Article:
Powered by TypePad

« Iran Seizes 3 British Navy Boats | Main | Maybe Bush Really Has Driven Us All Mad »

June 22, 2004


Barry N. Johnson

Krugman's latest column is remarkable. He can't accuse Ashcroft of not doing his job (the terrorist plot was thwarted), so he blasts him for not holding a big enough press conference afterward.

When Krugman starts writing tripe like this, it's as sure a sign as any that the economic recovery is well under way.

Jim Glass

I'm waiting for Krugman to go after Keller and Pinch for not reporting this story just because they didn't get a release about it from Ashcroft. You know, the way Kristoff went after Pinch in his column a couple months ago that savaged CEOs who hold on to their power and big-dollar pay through personal connections in spite of a record of performance that couldn't get them a salaried job anywhere else. (Though to be fair, perhaps the recent happy newsroom days with Howell and the rest of Pinch's hand-picked team weren't a leadership failure but a followship failure?)

In the meantime, which may last a while, one can wonder at how the nature of an investigation varies by the eye of the beholder:

Krugman: "Mr. Krar's arrest was the result not of a determined law enforcement effort against domestic terrorists, but of a fluke..."

CNN: "... hundreds of subpoenas were issued ..."

"A Monty Python sketch - we're having fun now!"

Now that PK's gone big time into the media world and become a critic of publicity management and all, maybe he'll go outright Hollywood? The Pythons aren't around any more but he could sign on as a screenwriter for Michael Moore. Next best thing.

Sam O

Thanks for the Kessler/UPI link.

It apears that Krugman is regurgitating old op-eds with very little value-added. While it ain't plagerism, surely the Times expects more from its columnists. And its readers should expect the Times' editorial page to be out in front of UPI's, at the very least.

Or should they?


Sam O,

Your comment is easily the most idiotic (and this coming from someone who tries to keep things civil). What proof is there that he basically copied the UPI piece? It had a lot of the same information? Well, if you write about the same story, you tend to have a lot of the same facts. Was the style the same? Not really. Even a brief scan shows that. Did he use some interesting phrase that would be a dead giveaway? I don't see one.

As for the others, you are pretty much distorting what Krugman says. It's that simple.

Jim Glass

"It apears that Krugman is regurgitating old op-eds with very little value-added."

Perhaps not just op-eds:

PK's been recycling other people's stuff with little value added for a long time.

A lot of his howler mistakes have come from doing it carelessly, not getting what he was recycling right, then exaggerating what he got wrong to make Republicans look bad and justify hurling a personal insult at somebody.

The first time was right after he started at the Times when he went on and on about how "right-wingers" led by John McCain were pushing the Internet Tax Freedom Act to repeal sales taxes on retail sales over the Internet -- concluding with the personal shot that McCain was either "pandering" or "confused".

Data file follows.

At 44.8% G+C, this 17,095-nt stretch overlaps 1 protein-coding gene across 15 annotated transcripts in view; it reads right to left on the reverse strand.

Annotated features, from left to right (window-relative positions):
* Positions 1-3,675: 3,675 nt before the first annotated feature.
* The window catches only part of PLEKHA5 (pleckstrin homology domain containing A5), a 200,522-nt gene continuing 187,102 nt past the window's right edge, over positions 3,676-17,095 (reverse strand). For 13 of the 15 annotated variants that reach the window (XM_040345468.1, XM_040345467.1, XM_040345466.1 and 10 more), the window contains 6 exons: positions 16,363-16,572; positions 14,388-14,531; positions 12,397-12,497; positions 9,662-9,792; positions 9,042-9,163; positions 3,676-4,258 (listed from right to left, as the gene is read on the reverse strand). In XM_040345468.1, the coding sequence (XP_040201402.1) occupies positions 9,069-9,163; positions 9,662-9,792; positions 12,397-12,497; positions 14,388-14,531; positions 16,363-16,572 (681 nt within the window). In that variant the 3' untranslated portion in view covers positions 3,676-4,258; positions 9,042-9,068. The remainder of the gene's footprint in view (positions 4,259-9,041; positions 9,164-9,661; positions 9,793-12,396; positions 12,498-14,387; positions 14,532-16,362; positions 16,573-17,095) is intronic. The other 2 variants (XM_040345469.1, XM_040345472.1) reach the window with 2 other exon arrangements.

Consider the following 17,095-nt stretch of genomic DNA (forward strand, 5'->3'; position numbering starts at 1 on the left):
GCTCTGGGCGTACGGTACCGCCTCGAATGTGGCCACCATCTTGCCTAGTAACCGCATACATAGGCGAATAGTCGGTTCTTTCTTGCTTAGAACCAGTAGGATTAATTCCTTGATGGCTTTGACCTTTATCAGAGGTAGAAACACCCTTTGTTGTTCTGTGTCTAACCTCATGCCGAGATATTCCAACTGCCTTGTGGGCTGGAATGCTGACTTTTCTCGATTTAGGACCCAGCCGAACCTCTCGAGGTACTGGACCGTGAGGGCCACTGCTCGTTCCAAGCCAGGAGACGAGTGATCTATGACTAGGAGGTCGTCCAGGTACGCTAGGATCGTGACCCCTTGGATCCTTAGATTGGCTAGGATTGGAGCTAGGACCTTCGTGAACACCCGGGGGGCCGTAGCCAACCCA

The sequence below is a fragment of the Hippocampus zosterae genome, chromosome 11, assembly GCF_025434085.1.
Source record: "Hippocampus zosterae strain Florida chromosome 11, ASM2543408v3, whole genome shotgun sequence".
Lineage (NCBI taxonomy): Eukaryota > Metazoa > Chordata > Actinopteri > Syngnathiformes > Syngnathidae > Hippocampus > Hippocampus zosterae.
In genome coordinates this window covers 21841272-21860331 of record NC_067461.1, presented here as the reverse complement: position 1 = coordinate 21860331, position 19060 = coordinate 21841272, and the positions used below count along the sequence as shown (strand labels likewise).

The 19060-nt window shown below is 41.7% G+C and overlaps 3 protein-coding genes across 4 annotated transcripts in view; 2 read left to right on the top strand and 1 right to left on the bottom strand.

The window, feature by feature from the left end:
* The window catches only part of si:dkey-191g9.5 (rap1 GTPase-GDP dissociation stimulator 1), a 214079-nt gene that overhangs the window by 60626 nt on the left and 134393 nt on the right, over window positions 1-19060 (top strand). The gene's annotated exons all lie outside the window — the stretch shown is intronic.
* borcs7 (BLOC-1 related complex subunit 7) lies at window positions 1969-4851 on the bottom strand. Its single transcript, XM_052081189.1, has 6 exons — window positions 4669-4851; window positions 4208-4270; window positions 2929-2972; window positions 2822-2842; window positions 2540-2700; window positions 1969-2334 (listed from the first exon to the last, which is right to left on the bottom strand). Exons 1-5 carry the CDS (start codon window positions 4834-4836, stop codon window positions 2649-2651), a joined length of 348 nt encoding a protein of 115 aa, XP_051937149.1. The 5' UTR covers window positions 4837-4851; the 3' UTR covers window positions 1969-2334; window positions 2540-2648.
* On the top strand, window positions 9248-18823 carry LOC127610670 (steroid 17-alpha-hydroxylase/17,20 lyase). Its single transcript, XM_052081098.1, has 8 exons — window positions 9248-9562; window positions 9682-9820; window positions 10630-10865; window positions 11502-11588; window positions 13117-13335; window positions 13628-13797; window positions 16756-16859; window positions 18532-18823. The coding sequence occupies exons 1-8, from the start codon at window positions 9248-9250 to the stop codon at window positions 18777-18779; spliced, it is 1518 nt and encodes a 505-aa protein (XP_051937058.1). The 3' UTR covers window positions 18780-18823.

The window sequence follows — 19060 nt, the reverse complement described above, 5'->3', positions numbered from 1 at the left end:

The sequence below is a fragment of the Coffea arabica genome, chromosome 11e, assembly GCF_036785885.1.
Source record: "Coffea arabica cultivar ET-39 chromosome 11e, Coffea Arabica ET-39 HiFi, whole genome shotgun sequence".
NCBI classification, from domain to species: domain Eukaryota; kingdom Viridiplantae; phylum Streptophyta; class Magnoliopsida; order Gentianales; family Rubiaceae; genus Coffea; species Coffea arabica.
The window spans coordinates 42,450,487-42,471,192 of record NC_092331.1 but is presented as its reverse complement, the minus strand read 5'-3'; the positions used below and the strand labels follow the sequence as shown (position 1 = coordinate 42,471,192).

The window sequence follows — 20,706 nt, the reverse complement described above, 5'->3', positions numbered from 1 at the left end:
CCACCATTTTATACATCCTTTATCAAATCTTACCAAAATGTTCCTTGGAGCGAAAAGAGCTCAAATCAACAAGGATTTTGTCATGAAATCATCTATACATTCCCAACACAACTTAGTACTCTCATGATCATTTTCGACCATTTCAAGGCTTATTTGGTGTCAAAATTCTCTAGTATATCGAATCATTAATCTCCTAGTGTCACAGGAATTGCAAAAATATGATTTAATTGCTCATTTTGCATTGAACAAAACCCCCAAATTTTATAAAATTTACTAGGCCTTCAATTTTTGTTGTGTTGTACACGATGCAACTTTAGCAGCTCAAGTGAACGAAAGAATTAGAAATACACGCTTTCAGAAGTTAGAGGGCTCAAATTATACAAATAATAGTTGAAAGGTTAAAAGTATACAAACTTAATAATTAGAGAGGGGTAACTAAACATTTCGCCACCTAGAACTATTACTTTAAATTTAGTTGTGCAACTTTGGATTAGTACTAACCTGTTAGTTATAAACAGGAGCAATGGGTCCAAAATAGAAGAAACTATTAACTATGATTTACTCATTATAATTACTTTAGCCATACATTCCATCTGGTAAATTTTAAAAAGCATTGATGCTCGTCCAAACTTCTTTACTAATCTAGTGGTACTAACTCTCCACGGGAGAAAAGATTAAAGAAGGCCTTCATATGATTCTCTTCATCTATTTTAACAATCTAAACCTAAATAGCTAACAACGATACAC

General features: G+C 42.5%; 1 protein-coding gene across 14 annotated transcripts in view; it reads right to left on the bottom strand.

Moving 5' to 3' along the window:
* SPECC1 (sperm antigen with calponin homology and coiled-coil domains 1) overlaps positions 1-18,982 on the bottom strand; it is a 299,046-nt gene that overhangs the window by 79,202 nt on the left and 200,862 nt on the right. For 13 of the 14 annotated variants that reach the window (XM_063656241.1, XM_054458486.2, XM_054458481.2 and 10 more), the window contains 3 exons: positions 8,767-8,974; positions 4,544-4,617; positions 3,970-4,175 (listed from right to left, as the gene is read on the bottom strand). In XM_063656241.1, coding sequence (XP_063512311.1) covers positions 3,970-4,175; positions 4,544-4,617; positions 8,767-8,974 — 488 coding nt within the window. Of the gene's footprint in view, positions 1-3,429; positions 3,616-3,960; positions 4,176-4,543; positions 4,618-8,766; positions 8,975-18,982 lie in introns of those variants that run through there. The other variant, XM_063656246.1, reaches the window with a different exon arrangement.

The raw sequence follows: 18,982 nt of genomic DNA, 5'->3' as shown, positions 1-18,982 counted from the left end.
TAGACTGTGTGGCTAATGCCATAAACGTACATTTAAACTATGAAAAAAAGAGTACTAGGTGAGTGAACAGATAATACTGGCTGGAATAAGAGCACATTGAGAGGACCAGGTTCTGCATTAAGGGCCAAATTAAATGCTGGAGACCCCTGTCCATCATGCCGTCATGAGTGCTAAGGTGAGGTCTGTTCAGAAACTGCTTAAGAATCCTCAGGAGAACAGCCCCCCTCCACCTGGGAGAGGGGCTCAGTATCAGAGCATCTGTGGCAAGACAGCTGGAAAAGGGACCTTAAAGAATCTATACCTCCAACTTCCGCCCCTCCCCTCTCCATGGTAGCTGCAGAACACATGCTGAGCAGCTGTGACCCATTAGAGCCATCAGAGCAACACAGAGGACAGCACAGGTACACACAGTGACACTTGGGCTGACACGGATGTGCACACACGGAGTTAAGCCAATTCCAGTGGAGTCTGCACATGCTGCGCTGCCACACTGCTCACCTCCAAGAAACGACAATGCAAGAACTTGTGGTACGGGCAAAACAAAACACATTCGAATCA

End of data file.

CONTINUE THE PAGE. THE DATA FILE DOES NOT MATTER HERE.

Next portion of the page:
The only problem was that the ITFA had absolutely nothing whatsoever to do with sales taxes. And it wasn't a "right wing" proposal but passed on bipartisan overwhelming vote.

And of course there was never any, "Oops, I was one who was confused" apology to John McCain either.

The delicious irony was that Krugman's whole column was an impressive-reading lecture on the economic principle that things should be taxed uniformly, without special exemptions here and double taxation there.

And that was the express *purpose* of the ITFA -- to bar discriminatory taxes against Internet businesses while leaving them subject to the same taxes that applied to other businesses, like sales taxes.

So Krugman had it not merely wrong but bass-ackwards -- he obviously couldn't even *imagine* that "right wingers" could be on the virtuous side of an issue, they must be the bad guys, so why check any facts before name calling?

He'd clearly gotten his whole wrong idea from garbling different lobbying lines that were being spun out by state tax people to fight the ITFA. "Why shouldn't we have the freedom to target special taxes against the Internet ... do you know, if we couldn't collect sales tax, how much tax we'd lose?"

So, having no understanding at all of what the heck he was writing about he, well, pandered to the pro-tax side just *because* they were the pro-tax side -- and told a Whopper topped by a personal insult that he never retracted or apoligized for.

That was back in 2000. I was kind of stunned when I read that piece, taxes being my business and realizing the whopper-ness of it. I'd formerly had a much higher opinion of Krugman. I was surprised.

But how many times has he done the same thing since? It was about 20 before I stopped reading his column.

So now he's damning Ashcroft for obeying the law in not using gun registration lists. He'd rather have an AG who throws away the law as an obstacle to be disregarded when looking for those whom be believes might be guilty.

And he's damning Ashcroft for not giving enough publicity to a story that the New York Times has deemed not worthy of *one word* in a news story. But he has no criticism of the Times, of course. ;-)

SOP. [yawn] What else is new?

Jim Glass

If that link above doesn't work or runs off the page, just go to...

... then down to "Dare to Compare", Posted on 06.22.2004

The comments to this entry are closed.